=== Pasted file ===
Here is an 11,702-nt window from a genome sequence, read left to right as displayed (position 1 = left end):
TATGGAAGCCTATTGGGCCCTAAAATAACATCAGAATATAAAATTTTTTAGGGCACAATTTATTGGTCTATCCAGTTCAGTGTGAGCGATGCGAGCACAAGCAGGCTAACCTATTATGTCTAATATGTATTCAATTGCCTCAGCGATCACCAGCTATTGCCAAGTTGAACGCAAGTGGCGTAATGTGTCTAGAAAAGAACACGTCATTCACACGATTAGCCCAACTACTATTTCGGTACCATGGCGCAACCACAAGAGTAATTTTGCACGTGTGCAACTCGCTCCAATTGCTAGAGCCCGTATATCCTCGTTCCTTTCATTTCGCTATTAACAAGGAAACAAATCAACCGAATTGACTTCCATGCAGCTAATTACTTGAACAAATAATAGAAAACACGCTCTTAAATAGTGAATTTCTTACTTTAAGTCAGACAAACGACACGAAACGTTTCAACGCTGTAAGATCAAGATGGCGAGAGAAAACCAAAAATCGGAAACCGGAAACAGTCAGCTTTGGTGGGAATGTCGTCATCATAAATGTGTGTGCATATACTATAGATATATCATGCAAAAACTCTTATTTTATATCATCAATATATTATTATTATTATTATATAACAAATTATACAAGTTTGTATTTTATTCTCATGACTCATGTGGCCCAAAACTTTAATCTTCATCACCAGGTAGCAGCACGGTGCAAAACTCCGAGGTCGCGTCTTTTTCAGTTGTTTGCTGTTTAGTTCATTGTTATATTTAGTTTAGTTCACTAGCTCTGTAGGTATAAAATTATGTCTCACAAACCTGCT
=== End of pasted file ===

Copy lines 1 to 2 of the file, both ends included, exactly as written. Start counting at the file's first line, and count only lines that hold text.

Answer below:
Here is an 11,702-nt window from a genome sequence, read left to right as displayed (position 1 = left end):
TATGGAAGCCTATTGGGCCCTAAAATAACATCAGAATATAAAATTTTTTAGGGCACAATTTATTGGTCTATCCAGTTCAGTGTGAGCGATGCGAGCACAAGCAGGCTAACCTATTATGTCTAATATGTATTCAATTGCCTCAGCGATCACCAGCTATTGCCAAGTTGAACGCAAGTGGCGTAATGTGTCTAGAAAAGAACACGTCATTCACACGATTAGCCCAACTACTATTTCGGTACCATGGCGCAACCACAAGAGTAATTTTGCACGTGTGCAACTCGCTCCAATTGCTAGAGCCCGTATATCCTCGTTCCTTTCATTTCGCTATTAACAAGGAAACAAATCAACCGAATTGACTTCCATGCAGCTAATTACTTGAACAAATAATAGAAAACACGCTCTTAAATAGTGAATTTCTTACTTTAAGTCAGACAAACGACACGAAACGTTTCAACGCTGTAAGATCAAGATGGCGAGAGAAAACCAAAAATCGGAAACCGGAAACAGTCAGCTTTGGTGGGAATGTCGTCATCATAAATGTGTGTGCATATACTATAGATATATCATGCAAAAACTCTTATTTTATATCATCAATATATTATTATTATTATTATATAACAAATTATACAAGTTTGTATTTTATTCTCATGACTCATGTGGCCCAAAACTTTAATCTTCATCACCAGGTAGCAGCACGGTGCAAAACTCCGAGGTCGCGTCTTTTTCAGTTGTTTGCTGTTTAGTTCATTGTTATATTTAGTTTAGTTCACTAGCTCTGTAGGTATAAAATTATGTCTCACAAACCTGCT